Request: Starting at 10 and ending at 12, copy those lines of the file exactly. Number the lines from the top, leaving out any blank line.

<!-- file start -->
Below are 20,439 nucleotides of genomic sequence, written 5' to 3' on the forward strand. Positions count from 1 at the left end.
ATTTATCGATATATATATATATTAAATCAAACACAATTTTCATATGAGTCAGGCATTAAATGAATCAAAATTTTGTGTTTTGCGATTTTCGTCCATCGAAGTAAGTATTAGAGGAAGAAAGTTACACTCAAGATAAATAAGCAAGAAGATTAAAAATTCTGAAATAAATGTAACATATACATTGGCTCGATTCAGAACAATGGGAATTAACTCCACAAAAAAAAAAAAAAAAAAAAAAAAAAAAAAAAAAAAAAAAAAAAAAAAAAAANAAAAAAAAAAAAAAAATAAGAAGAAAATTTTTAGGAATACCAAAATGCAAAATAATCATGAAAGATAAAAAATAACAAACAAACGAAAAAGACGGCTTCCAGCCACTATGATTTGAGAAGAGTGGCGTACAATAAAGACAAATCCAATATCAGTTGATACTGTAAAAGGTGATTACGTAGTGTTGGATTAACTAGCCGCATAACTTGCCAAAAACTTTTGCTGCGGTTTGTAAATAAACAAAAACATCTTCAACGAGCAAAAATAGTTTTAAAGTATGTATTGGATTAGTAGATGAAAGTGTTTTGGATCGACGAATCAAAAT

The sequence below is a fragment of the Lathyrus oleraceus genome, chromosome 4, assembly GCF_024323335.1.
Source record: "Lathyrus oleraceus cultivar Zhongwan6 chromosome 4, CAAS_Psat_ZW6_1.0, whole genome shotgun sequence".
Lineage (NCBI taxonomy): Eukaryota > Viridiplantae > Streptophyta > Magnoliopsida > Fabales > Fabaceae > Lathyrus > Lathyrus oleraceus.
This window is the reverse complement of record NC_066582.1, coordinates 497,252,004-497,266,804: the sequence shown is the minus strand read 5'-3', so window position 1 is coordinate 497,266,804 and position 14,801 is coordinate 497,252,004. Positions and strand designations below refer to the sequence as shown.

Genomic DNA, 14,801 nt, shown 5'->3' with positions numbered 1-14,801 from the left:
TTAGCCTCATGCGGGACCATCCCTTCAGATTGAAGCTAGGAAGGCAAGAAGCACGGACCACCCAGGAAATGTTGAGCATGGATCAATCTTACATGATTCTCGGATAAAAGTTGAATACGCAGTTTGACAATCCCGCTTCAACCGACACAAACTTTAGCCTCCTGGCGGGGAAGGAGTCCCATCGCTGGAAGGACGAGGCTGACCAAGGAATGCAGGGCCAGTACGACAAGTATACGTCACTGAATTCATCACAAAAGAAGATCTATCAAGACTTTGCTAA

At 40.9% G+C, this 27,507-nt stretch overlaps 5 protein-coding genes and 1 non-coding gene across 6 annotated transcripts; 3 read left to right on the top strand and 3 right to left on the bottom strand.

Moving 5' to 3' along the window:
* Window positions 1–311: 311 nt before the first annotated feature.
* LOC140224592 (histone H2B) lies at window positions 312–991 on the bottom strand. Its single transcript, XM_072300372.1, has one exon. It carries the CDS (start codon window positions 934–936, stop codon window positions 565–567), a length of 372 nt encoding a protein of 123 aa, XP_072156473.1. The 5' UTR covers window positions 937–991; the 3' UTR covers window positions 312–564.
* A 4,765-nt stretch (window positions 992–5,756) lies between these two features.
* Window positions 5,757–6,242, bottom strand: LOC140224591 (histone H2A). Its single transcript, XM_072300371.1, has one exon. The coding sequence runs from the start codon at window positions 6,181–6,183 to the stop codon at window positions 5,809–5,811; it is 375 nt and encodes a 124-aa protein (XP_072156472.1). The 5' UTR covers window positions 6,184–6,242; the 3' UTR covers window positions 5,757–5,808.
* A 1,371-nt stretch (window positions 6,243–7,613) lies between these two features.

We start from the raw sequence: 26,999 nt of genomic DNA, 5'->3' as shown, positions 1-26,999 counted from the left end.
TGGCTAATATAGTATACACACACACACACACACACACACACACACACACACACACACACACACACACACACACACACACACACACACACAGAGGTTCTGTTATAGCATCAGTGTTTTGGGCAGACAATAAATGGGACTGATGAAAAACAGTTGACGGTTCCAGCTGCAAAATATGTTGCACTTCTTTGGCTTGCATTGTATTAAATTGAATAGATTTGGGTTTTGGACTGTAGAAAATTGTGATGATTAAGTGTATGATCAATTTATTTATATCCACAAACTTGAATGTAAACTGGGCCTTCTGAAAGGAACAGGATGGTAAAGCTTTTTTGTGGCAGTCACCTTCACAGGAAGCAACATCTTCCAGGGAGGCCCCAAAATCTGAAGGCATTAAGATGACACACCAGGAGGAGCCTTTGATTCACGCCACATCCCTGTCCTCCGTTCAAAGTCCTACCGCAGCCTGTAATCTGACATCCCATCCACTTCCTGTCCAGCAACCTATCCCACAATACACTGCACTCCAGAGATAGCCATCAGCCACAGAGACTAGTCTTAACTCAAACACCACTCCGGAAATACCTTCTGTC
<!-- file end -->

Moving 5' to 3' along the window:
* Window positions 1–311: 311 nt before the first annotated feature.
* LOC140224592 (histone H2B) lies at window positions 312–991 on the bottom strand. Its single transcript, XM_072300372.1, has one exon. It carries the CDS (start codon window positions 934–936, stop codon window positions 565–567), a length of 372 nt encoding a protein of 123 aa, XP_072156473.1. The 5' UTR covers window positions 937–991; the 3' UTR covers window positions 312–564.